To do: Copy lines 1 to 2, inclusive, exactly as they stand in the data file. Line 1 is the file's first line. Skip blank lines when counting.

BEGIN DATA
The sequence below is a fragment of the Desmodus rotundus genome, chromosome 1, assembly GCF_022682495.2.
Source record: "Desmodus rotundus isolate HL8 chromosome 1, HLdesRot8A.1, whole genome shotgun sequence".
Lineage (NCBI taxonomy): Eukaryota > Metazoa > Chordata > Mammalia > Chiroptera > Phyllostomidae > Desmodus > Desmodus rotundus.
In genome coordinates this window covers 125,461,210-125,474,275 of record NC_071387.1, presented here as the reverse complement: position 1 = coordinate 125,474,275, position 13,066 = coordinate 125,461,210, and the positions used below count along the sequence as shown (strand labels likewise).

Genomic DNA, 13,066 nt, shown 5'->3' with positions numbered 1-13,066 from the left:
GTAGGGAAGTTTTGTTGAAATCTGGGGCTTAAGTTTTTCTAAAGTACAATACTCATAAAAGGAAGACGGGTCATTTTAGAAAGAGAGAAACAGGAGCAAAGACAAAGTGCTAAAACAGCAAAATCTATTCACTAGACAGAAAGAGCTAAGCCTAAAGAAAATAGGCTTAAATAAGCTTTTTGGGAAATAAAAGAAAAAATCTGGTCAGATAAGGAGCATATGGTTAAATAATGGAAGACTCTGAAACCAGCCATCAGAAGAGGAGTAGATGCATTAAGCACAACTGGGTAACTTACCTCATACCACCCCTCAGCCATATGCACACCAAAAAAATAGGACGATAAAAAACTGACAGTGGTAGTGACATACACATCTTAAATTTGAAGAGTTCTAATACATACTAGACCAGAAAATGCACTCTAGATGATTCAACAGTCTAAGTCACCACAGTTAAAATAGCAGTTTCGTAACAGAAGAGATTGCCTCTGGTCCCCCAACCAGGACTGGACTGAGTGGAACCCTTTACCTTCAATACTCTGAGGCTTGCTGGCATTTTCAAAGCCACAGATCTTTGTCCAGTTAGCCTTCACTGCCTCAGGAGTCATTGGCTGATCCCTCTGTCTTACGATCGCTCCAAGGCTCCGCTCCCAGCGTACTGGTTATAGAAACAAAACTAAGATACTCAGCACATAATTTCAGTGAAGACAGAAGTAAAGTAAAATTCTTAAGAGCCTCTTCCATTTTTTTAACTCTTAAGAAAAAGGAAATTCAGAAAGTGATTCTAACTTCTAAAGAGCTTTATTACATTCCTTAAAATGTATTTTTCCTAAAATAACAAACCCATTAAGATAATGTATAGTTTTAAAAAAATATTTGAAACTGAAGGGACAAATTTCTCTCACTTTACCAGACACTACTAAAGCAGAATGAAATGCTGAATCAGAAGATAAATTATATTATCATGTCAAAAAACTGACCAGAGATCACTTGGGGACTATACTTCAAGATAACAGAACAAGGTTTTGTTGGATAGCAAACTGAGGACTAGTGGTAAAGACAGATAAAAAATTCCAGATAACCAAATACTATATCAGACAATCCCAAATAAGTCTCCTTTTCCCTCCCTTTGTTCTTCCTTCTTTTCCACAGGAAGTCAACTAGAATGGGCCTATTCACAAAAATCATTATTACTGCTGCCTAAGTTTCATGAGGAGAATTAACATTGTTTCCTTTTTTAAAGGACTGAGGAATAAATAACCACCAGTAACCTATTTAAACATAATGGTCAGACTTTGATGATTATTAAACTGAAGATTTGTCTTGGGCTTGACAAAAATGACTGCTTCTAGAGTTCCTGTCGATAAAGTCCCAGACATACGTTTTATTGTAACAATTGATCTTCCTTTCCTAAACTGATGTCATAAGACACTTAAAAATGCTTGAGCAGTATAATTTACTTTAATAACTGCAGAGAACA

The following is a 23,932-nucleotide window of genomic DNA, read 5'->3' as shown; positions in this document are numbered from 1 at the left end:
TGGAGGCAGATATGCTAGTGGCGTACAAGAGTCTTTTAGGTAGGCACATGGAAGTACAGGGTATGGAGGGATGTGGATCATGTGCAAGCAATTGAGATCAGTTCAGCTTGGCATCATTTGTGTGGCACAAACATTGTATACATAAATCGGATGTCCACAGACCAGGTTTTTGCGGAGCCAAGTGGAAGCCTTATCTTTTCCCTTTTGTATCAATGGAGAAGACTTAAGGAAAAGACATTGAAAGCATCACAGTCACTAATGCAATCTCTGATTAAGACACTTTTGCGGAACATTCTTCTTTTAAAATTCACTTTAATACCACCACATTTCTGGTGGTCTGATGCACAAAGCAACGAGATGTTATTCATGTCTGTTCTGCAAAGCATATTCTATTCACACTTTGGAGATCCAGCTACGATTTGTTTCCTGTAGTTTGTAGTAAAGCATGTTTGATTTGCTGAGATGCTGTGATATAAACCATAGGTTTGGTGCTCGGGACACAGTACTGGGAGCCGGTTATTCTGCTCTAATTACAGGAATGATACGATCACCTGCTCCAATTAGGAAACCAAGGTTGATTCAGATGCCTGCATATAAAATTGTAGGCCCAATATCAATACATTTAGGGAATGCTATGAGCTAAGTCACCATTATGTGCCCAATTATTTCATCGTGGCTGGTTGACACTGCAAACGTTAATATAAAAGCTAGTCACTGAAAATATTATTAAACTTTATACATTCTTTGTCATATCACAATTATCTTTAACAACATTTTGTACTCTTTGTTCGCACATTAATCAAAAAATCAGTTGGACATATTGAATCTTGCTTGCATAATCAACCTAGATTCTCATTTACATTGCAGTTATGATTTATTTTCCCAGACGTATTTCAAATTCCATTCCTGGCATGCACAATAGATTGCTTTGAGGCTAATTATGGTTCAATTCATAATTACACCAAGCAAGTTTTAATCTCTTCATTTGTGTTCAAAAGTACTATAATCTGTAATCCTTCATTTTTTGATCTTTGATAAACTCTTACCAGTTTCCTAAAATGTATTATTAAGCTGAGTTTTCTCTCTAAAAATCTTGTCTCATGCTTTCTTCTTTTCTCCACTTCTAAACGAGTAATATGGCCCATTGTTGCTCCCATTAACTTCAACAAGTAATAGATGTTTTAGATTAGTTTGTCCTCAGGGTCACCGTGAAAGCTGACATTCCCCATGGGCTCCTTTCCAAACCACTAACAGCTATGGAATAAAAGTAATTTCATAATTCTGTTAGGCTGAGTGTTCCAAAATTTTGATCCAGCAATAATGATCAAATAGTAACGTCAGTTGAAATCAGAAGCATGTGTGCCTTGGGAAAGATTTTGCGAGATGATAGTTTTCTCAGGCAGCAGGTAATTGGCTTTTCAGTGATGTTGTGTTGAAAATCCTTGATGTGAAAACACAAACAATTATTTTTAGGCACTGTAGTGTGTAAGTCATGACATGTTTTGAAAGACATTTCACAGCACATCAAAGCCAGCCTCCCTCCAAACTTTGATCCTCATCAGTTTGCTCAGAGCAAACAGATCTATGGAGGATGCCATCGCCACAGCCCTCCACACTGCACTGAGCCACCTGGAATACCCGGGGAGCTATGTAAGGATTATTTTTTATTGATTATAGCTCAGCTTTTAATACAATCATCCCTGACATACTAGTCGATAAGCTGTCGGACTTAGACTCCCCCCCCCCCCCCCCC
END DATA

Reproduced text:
The sequence below is a fragment of the Desmodus rotundus genome, chromosome 1, assembly GCF_022682495.2.
Source record: "Desmodus rotundus isolate HL8 chromosome 1, HLdesRot8A.1, whole genome shotgun sequence".